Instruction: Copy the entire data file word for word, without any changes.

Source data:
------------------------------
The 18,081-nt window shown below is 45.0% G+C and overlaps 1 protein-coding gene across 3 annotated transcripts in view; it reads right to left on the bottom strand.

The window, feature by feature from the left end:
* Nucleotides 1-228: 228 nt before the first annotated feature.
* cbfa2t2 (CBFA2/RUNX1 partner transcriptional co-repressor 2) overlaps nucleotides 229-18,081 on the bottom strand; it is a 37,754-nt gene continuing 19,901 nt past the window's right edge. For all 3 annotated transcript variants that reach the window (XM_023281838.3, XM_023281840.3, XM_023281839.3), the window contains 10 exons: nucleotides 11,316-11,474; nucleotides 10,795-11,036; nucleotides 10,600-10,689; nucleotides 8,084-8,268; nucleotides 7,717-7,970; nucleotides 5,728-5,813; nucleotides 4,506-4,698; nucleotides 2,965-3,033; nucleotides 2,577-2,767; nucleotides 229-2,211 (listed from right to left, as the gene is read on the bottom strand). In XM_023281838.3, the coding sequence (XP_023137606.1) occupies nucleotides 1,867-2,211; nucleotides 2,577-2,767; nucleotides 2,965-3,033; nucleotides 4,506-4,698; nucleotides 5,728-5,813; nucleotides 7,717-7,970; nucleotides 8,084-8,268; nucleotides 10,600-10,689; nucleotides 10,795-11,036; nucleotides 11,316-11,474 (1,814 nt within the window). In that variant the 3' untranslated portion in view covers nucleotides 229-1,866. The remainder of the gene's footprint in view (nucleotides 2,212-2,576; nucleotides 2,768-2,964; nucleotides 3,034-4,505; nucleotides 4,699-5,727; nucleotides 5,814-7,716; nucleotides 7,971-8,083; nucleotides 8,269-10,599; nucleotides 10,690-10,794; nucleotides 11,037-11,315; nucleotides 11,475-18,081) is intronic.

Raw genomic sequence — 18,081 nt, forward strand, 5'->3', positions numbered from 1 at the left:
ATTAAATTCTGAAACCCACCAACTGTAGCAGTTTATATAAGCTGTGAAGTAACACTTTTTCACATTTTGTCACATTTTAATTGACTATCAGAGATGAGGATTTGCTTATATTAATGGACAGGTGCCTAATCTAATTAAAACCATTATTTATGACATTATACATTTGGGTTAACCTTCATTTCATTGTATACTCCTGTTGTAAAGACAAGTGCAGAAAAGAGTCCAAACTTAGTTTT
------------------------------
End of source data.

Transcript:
The 18,081-nt window shown below is 45.0% G+C and overlaps 1 protein-coding gene across 3 annotated transcripts in view; it reads right to left on the bottom strand.

The window, feature by feature from the left end:
* Nucleotides 1-228: 228 nt before the first annotated feature.
* cbfa2t2 (CBFA2/RUNX1 partner transcriptional co-repressor 2) overlaps nucleotides 229-18,081 on the bottom strand; it is a 37,754-nt gene continuing 19,901 nt past the window's right edge. For all 3 annotated transcript variants that reach the window (XM_023281838.3, XM_023281840.3, XM_023281839.3), the window contains 10 exons: nucleotides 11,316-11,474; nucleotides 10,795-11,036; nucleotides 10,600-10,689; nucleotides 8,084-8,268; nucleotides 7,717-7,970; nucleotides 5,728-5,813; nucleotides 4,506-4,698; nucleotides 2,965-3,033; nucleotides 2,577-2,767; nucleotides 229-2,211 (listed from right to left, as the gene is read on the bottom strand). In XM_023281838.3, the coding sequence (XP_023137606.1) occupies nucleotides 1,867-2,211; nucleotides 2,577-2,767; nucleotides 2,965-3,033; nucleotides 4,506-4,698; nucleotides 5,728-5,813; nucleotides 7,717-7,970; nucleotides 8,084-8,268; nucleotides 10,600-10,689; nucleotides 10,795-11,036; nucleotides 11,316-11,474 (1,814 nt within the window). In that variant the 3' untranslated portion in view covers nucleotides 229-1,866. The remainder of the gene's footprint in view (nucleotides 2,212-2,576; nucleotides 2,768-2,964; nucleotides 3,034-4,505; nucleotides 4,699-5,727; nucleotides 5,814-7,716; nucleotides 7,971-8,083; nucleotides 8,269-10,599; nucleotides 10,690-10,794; nucleotides 11,037-11,315; nucleotides 11,475-18,081) is intronic.

Raw genomic sequence — 18,081 nt, forward strand, 5'->3', positions numbered from 1 at the left:
ATTAAATTCTGAAACCCACCAACTGTAGCAGTTTATATAAGCTGTGAAGTAACACTTTTTCACATTTTGTCACATTTTAATTGACTATCAGAGATGAGGATTTGCTTATATTAATGGACAGGTGCCTAATCTAATTAAAACCATTATTTATGACATTATACATTTGGGTTAACCTTCATTTCATTGTATACTCCTGTTGTAAAGACAAGTGCAGAAAAGAGTCCAAACTTAGTTTT